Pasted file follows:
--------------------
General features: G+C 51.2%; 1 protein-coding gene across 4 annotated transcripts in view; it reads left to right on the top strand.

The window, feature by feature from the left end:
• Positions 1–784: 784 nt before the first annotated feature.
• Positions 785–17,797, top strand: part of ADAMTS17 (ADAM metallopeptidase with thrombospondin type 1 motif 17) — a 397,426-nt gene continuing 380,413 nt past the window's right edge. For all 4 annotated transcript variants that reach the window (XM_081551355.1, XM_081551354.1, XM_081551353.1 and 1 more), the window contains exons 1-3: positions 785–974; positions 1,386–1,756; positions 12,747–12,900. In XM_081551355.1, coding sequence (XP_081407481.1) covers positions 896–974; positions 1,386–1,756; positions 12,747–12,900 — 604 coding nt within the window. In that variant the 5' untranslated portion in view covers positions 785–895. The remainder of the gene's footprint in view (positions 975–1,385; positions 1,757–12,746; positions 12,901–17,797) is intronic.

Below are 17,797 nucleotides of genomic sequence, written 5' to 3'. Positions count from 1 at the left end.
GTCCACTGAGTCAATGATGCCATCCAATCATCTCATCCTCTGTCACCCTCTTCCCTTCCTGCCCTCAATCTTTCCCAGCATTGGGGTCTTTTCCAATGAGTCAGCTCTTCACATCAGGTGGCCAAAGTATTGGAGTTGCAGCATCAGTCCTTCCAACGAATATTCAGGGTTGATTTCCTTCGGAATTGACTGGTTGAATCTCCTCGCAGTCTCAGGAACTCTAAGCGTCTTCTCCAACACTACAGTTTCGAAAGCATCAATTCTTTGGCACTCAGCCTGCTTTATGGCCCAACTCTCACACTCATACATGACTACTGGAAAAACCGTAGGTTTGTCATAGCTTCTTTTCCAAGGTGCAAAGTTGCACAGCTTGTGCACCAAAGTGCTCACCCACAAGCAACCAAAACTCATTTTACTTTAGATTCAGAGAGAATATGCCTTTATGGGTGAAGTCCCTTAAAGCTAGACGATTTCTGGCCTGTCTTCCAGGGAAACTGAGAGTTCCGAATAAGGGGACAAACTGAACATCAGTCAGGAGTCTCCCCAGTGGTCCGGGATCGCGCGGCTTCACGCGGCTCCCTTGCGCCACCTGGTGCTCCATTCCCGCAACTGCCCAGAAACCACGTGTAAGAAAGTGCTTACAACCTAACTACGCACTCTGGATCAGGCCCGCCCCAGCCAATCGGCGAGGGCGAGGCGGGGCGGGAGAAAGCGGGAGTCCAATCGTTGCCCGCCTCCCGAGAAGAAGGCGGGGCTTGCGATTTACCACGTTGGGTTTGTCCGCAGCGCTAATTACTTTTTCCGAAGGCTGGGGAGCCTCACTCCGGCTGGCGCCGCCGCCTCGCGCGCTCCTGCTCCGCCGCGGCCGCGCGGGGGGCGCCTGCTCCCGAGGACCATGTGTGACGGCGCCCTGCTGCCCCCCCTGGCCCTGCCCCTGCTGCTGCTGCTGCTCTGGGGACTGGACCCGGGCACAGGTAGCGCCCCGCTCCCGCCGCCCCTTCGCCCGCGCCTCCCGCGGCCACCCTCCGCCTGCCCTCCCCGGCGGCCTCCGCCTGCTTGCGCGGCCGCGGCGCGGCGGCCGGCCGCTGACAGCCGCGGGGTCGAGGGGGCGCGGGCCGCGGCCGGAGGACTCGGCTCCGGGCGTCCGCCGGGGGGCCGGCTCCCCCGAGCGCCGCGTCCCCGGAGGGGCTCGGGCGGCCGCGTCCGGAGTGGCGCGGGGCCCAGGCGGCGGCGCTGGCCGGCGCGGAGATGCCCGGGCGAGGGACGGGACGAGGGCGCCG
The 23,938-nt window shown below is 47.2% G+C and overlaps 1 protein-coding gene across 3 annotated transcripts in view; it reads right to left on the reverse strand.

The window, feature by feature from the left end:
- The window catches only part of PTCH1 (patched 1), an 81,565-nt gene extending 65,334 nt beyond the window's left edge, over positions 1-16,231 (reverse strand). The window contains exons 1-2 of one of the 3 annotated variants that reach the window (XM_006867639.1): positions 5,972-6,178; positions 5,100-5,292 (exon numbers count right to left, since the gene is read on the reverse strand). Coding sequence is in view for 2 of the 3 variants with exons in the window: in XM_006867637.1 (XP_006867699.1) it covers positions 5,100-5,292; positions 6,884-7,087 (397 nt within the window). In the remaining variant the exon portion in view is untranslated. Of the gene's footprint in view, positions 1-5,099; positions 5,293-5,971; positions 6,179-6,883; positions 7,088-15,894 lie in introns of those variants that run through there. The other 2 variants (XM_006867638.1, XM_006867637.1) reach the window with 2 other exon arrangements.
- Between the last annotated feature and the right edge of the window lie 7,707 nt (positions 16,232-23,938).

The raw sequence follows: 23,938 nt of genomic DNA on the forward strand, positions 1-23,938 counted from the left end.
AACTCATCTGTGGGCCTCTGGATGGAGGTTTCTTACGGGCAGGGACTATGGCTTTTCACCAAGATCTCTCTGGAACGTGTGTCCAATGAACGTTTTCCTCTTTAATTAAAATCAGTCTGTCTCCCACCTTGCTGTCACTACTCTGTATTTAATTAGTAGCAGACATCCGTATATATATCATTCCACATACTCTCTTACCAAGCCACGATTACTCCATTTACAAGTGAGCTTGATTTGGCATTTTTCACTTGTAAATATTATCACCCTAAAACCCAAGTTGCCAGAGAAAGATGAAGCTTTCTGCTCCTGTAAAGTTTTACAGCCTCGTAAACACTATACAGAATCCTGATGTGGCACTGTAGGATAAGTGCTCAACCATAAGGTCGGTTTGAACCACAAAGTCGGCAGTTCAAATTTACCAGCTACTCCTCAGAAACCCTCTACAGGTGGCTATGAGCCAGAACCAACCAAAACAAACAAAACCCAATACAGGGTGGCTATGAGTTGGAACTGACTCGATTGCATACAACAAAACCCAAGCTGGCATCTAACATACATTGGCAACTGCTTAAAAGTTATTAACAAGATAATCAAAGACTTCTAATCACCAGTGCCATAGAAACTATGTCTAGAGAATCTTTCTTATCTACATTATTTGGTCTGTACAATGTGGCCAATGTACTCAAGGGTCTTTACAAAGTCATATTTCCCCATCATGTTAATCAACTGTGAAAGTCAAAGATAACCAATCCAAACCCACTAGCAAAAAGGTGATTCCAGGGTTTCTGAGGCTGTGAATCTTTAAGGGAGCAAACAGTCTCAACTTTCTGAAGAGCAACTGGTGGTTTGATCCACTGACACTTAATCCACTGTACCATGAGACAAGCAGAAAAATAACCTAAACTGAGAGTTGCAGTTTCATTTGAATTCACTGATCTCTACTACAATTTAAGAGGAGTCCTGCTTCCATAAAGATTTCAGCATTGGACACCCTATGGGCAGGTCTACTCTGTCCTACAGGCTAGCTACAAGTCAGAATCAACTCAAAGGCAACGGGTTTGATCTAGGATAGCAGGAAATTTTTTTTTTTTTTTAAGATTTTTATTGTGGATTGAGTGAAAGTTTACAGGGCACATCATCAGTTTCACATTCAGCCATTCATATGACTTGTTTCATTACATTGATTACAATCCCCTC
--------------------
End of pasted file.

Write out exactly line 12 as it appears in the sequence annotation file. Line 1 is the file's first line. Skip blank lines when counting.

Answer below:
AACTCATCTGTGGGCCTCTGGATGGAGGTTTCTTACGGGCAGGGACTATGGCTTTTCACCAAGATCTCTCTGGAACGTGTGTCCAATGAACGTTTTCCTCTTTAATTAAAATCAGTCTGTCTCCCACCTTGCTGTCACTACTCTGTATTTAATTAGTAGCAGACATCCGTATATATATCATTCCACATACTCTCTTACCAAGCCACGATTACTCCATTTACAAGTGAGCTTGATTTGGCATTTTTCACTTGTAAATATTATCACCCTAAAACCCAAGTTGCCAGAGAAAGATGAAGCTTTCTGCTCCTGTAAAGTTTTACAGCCTCGTAAACACTATACAGAATCCTGATGTGGCACTGTAGGATAAGTGCTCAACCATAAGGTCGGTTTGAACCACAAAGTCGGCAGTTCAAATTTACCAGCTACTCCTCAGAAACCCTCTACAGGTGGCTATGAGCCAGAACCAACCAAAACAAACAAAACCCAATACAGGGTGGCTATGAGTTGGAACTGACTCGATTGCATACAACAAAACCCAAGCTGGCATCTAACATACATTGGCAACTGCTTAAAAGTTATTAACAAGATAATCAAAGACTTCTAATCACCAGTGCCATAGAAACTATGTCTAGAGAATCTTTCTTATCTACATTATTTGGTCTGTACAATGTGGCCAATGTACTCAAGGGTCTTTACAAAGTCATATTTCCCCATCATGTTAATCAACTGTGAAAGTCAAAGATAACCAATCCAAACCCACTAGCAAAAAGGTGATTCCAGGGTTTCTGAGGCTGTGAATCTTTAAGGGAGCAAACAGTCTCAACTTTCTGAAGAGCAACTGGTGGTTTGATCCACTGACACTTAATCCACTGTACCATGAGACAAGCAGAAAAATAACCTAAACTGAGAGTTGCAGTTTCATTTGAATTCACTGATCTCTACTACAATTTAAGAGGAGTCCTGCTTCCATAAAGATTTCAGCATTGGACACCCTATGGGCAGGTCTACTCTGTCCTACAGGCTAGCTACAAGTCAGAATCAACTCAAAGGCAACGGGTTTGATCTAGGATAGCAGGAAATTTTTTTTTTTTTTTAAGATTTTTATTGTGGATTGAGTGAAAGTTTACAGGGCACATCATCAGTTTCACATTCAGCCATTCATATGACTTGTTTCATTACATTGATTACAATCCCCTC